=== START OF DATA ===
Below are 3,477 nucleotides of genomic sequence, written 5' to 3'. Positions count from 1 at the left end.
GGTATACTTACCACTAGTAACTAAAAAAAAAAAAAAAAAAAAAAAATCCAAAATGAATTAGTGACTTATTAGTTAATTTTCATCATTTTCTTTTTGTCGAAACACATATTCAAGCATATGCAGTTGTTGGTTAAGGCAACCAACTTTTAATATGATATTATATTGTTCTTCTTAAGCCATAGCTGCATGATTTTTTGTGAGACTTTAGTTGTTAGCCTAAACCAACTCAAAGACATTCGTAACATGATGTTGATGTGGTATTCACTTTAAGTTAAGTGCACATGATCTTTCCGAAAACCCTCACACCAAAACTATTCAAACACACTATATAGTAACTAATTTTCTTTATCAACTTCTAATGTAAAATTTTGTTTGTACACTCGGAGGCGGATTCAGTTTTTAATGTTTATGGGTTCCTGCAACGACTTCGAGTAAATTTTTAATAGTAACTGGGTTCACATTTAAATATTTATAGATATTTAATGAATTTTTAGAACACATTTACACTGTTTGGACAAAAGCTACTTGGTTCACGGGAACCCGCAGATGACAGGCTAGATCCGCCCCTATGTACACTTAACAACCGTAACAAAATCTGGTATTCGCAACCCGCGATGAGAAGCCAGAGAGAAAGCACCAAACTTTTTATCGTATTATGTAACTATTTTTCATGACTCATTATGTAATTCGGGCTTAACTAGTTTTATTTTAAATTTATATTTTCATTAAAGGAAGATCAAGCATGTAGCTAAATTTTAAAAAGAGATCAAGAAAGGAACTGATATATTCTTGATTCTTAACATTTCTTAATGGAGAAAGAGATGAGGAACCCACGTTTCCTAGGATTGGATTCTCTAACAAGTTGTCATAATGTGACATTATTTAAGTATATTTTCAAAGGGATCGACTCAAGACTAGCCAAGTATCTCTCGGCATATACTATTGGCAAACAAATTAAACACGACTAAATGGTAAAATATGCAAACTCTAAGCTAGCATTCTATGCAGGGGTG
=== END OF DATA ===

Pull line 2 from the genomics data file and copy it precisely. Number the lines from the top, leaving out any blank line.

GGTATACTTACCACTAGTAACTAAAAAAAAAAAAAAAAAAAAAAAATCCAAAATGAATTAGTGACTTATTAGTTAATTTTCATCATTTTCTTTTTGTCGAAACACATATTCAAGCATATGCAGTTGTTGGTTAAGGCAACCAACTTTTAATATGATATTATATTGTTCTTCTTAAGCCATAGCTGCATGATTTTTTGTGAGACTTTAGTTGTTAGCCTAAACCAACTCAAAGACATTCGTAACATGATGTTGATGTGGTATTCACTTTAAGTTAAGTGCACATGATCTTTCCGAAAACCCTCACACCAAAACTATTCAAACACACTATATAGTAACTAATTTTCTTTATCAACTTCTAATGTAAAATTTTGTTTGTACACTCGGAGGCGGATTCAGTTTTTAATGTTTATGGGTTCCTGCAACGACTTCGAGTAAATTTTTAATAGTAACTGGGTTCACATTTAAATATTTATAGATATTTAATGAATTTTTAGAACACATTTACACTGTTTGGACAAAAGCTACTTGGTTCACGGGAACCCGCAGATGACAGGCTAGATCCGCCCCTATGTACACTTAACAACCGTAACAAAATCTGGTATTCGCAACCCGCGATGAGAAGCCAGAGAGAAAGCACCAAACTTTTTATCGTATTATGTAACTATTTTTCATGACTCATTATGTAATTCGGGCTTAACTAGTTTTATTTTAAATTTATATTTTCATTAAAGGAAGATCAAGCATGTAGCTAAATTTTAAAAAGAGATCAAGAAAGGAACTGATATATTCTTGATTCTTAACATTTCTTAATGGAGAAAGAGATGAGGAACCCACGTTTCCTAGGATTGGATTCTCTAACAAGTTGTCATAATGTGACATTATTTAAGTATATTTTCAAAGGGATCGACTCAAGACTAGCCAAGTATCTCTCGGCATATACTATTGGCAAACAAATTAAACACGACTAAATGGTAAAATATGCAAACTCTAAGCTAGCATTCTATGCAGGGGTG